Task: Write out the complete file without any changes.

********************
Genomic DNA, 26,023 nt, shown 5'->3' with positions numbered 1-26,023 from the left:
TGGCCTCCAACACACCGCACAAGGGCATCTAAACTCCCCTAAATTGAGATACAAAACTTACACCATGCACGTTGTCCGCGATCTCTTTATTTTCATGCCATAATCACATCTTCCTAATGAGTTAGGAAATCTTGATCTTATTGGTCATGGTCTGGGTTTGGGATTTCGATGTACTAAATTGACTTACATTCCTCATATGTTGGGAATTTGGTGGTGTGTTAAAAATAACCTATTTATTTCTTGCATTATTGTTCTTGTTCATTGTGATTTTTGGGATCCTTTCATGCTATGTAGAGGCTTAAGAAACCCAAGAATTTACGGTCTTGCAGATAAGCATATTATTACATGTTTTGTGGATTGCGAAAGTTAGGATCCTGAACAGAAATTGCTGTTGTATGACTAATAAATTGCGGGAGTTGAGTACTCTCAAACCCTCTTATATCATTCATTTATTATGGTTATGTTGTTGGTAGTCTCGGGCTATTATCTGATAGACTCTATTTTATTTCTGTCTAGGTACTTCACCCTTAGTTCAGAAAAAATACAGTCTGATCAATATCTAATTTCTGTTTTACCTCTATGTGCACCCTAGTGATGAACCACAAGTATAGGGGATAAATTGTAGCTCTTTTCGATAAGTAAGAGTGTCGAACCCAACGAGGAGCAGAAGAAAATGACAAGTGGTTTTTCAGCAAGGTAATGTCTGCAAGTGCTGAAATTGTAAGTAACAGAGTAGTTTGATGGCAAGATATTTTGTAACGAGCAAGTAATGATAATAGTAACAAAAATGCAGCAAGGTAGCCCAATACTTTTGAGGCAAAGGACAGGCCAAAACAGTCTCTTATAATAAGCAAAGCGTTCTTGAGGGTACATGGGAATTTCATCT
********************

Genomic DNA, 26,023 nt, shown 5'->3' with positions numbered 1-26,023 from the left:
TGGCCTCCAACACACCGCACAAGGGCATCTAAACTCCCCTAAATTGAGATACAAAACTTACACCATGCACGTTGTCCGCGATCTCTTTATTTTCATGCCATAATCACATCTTCCTAATGAGTTAGGAAATCTTGATCTTATTGGTCATGGTCTGGGTTTGGGATTTCGATGTACTAAATTGACTTACATTCCTCATATGTTGGGAATTTGGTGGTGTGTTAAAAATAACCTATTTATTTCTTGCATTATTGTTCTTGTTCATTGTGATTTTTGGGATCCTTTCATGCTATGTAGAGGCTTAAGAAACCCAAGAATTTACGGTCTTGCAGATAAGCATATTATTACATGTTTTGTGGATTGCGAAAGTTAGGATCCTGAACAGAAATTGCTGTTGTATGACTAATAAATTGCGGGAGTTGAGTACTCTCAAACCCTCTTATATCATTCATTTATTATGGTTATGTTGTTGGTAGTCTCGGGCTATTATCTGATAGACTCTATTTTATTTCTGTCTAGGTACTTCACCCTTAGTTCAGAAAAAATACAGTCTGATCAATATCTAATTTCTGTTTTACCTCTATGTGCACCCTAGTGATGAACCACAAGTATAGGGGATAAATTGTAGCTCTTTTCGATAAGTAAGAGTGTCGAACCCAACGAGGAGCAGAAGAAAATGACAAGTGGTTTTTCAGCAAGGTAATGTCTGCAAGTGCTGAAATTGTAAGTAACAGAGTAGTTTGATGGCAAGATATTTTGTAACGAGCAAGTAATGATAATAGTAACAAAAATGCAGCAAGGTAGCCCAATACTTTTGAGGCAAAGGACAGGCCAAAACAGTCTCTTATAATAAGCAAAGCGTTCTTGAGGGTACATGGGAATTTCATCT